While interpreting and applying Fordice will be arduous for the federal court and the Department of Education, the future of historically black colleges and universities rooted in the desegregation agenda will not go away. . . . The measures used by [former Adams states] serve as a placebo--not a panacea--for many segregative and discriminatory practices.
M. C. Brown, 1995b, p. 30
Prior to the American Civil War there were few mainstream educational opportunities for African Americans with the exception of historically black institutions established by abolitionists for nonslaves. With the postwar shift to industrialization, America recognized the need to educate its former slaves and their progeny. However, after decades of significant progress, the races still remained "separate" and their education "unequal."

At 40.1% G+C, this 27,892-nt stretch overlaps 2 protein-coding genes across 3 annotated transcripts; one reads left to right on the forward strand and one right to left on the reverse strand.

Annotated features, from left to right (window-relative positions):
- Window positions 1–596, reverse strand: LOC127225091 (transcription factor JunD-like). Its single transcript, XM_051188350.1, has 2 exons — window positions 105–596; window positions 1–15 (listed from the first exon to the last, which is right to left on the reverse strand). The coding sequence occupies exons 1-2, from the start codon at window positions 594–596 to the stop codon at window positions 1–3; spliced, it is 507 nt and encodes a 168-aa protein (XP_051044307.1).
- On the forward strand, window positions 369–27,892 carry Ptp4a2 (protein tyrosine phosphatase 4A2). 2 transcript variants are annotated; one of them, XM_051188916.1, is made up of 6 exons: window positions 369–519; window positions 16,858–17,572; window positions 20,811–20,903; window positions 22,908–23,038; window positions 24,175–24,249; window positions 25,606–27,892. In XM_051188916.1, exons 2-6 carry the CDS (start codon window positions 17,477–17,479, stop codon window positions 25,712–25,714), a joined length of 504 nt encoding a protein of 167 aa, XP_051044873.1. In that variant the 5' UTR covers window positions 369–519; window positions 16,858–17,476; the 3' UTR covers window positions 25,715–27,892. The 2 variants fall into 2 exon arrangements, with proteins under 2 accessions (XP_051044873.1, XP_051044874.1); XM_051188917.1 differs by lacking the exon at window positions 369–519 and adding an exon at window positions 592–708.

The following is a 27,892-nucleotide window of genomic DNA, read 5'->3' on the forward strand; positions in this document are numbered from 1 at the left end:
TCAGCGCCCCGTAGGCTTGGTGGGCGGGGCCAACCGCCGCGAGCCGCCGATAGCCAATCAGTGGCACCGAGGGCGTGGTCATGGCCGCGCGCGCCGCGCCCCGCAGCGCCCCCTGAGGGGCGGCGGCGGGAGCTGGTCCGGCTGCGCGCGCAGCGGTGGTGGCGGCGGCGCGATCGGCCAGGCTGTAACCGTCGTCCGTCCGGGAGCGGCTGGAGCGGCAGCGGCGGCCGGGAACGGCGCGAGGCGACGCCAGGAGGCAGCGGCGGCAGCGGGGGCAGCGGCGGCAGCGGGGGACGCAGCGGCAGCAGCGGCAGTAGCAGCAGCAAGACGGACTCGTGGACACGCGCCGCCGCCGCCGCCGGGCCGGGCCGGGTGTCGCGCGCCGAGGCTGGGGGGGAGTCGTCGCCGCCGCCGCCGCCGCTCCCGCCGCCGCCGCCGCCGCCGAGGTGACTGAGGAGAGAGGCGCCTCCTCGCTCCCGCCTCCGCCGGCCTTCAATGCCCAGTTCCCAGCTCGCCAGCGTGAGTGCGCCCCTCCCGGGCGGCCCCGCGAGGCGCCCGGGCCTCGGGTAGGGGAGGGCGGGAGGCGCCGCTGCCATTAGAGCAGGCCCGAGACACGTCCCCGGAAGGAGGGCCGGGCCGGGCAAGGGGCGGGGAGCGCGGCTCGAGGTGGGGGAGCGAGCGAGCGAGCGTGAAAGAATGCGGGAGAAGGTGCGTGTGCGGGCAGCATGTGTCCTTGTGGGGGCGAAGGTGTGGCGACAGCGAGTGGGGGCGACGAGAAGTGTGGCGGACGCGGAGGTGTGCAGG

In 1954, the United States Supreme Court's ruling in Brown v. Board of Education of Topeka ( 347 U.S. 483) overturned the prevailing doctrine of separate but equal introduced by Plessy v. Ferguson ( 163 U.S. 537) fifty-eight years prior. By the time Brown was decided many states had created dual collegiate structures of public education, most of which operated exclusively for Caucasians in one system and African Americans in the other. Although Brown fo-